Make us your home page


Education news and notes from Tampa Bay and Florida

Florida Senate moves ahead with "choice in sports" proposal



A sweeping proposal to bring "school choice" to Florida high school athletics and other extracurricular activities passed its first Senate committee Thursday, despite concerns that it could encourage rampant recruiting of student-athletes.

Senate Bill 684 -- approved unanimously by the Senate Pre-K-12 Education Committee -- builds on lawmakers' efforts in recent years to grant more flexibility for student-athletes so they can participate in programs immediately when they transfer schools.

Sen. Kelli Stargel, R-Lakeland -- who's spearheading the legislation with Niceville Republican Sen. Don Gaetz -- said student-athletes should have the same right as any other student who participates in extracurricular activities to transfer to whatever school of their choice and be immediately eligible to participate in school activities.

The current limitation requires transfer students to wait until the next sports season before participating in sports. It stems from a rule by the Florida High School Athletic Association, the state-designated governing body for high school athletics.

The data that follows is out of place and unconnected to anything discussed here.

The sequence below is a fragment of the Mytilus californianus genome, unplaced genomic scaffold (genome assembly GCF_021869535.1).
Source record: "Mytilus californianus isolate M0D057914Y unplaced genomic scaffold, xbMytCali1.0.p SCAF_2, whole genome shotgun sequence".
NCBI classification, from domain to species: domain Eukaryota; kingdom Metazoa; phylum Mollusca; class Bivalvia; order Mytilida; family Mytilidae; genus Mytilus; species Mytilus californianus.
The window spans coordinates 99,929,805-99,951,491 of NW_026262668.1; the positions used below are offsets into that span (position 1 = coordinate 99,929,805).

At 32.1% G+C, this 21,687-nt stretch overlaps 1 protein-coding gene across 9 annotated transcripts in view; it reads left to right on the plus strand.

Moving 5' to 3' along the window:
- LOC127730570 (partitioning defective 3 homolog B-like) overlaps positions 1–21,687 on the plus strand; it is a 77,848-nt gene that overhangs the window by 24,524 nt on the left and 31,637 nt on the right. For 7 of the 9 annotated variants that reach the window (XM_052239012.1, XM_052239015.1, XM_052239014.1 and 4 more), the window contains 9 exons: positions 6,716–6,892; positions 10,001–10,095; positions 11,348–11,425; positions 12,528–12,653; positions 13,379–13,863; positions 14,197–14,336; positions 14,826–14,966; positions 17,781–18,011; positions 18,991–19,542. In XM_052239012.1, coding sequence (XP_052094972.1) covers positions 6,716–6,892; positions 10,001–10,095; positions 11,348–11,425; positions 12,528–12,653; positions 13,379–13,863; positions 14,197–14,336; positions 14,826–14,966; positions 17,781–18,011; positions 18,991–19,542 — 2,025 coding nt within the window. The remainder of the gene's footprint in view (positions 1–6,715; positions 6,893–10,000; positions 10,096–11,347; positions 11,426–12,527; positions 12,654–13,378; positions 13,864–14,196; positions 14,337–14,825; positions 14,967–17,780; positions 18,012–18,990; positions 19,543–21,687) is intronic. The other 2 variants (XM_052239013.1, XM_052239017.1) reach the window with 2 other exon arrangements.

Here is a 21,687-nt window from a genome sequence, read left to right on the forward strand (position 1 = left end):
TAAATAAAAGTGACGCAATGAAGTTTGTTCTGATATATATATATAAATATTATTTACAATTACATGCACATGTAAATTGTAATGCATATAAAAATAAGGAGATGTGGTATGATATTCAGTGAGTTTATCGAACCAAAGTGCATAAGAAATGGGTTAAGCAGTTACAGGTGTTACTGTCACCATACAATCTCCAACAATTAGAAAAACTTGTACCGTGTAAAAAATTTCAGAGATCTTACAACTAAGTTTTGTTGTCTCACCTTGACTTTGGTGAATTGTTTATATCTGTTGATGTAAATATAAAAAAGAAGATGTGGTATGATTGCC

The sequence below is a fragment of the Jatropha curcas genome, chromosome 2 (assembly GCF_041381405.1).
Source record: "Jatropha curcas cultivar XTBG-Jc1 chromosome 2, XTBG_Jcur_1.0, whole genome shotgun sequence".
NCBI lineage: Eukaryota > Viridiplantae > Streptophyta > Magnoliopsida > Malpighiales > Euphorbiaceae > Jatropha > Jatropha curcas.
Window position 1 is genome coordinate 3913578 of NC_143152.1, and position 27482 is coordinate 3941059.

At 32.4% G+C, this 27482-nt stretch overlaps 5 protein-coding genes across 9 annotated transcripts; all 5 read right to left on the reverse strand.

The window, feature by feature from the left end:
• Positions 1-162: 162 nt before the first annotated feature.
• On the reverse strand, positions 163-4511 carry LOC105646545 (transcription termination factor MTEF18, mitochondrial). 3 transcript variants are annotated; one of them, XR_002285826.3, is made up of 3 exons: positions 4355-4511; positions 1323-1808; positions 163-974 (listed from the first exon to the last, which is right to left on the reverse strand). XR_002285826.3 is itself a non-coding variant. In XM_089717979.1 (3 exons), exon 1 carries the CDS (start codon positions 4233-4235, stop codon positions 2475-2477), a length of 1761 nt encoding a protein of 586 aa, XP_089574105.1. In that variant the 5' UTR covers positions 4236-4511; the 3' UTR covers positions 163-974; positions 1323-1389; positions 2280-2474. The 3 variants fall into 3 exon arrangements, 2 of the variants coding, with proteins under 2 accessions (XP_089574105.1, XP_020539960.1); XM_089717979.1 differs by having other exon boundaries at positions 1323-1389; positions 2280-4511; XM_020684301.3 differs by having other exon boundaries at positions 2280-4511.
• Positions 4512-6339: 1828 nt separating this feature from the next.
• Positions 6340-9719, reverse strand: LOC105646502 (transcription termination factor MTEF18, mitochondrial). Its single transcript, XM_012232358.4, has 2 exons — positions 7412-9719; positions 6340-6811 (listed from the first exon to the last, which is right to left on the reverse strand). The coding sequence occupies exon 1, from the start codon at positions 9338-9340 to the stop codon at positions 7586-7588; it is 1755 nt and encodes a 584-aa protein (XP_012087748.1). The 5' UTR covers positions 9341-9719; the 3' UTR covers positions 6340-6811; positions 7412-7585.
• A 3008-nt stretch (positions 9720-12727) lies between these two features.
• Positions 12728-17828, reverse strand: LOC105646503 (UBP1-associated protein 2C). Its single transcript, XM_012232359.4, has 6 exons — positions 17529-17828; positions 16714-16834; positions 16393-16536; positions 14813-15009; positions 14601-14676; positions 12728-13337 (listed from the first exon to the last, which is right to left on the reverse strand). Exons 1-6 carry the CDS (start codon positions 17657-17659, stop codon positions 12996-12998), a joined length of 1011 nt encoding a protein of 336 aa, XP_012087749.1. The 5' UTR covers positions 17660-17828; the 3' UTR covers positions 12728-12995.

Although the FHSAA supports Stargel and Gaetz's legislation, some athletics officials in Florida disagree with lawmakers about allowing immediate eligibility, especially without geographic limitations. They worry the proposal will legitimize abuses that are already occurring, such as students shopping for top programs or being recruited.

To "dispel" those fears, the legislation includes harsh penalties for coaches and school officials who recruit student-athletes. It calls for a $5,000 fine for the first offense, the fine and a one-year's suspension from coaching for the second offense, and the fine and the loss of their teaching license for the third offense.

"To provide more of a choice in athletics, we wanted to make sure that recruiting carried a very heavy penalty," Gaetz said.

Full details here.

[Last modified: Thursday, January 14, 2016 9:35pm]


Join the discussion: Click to view comments, add yours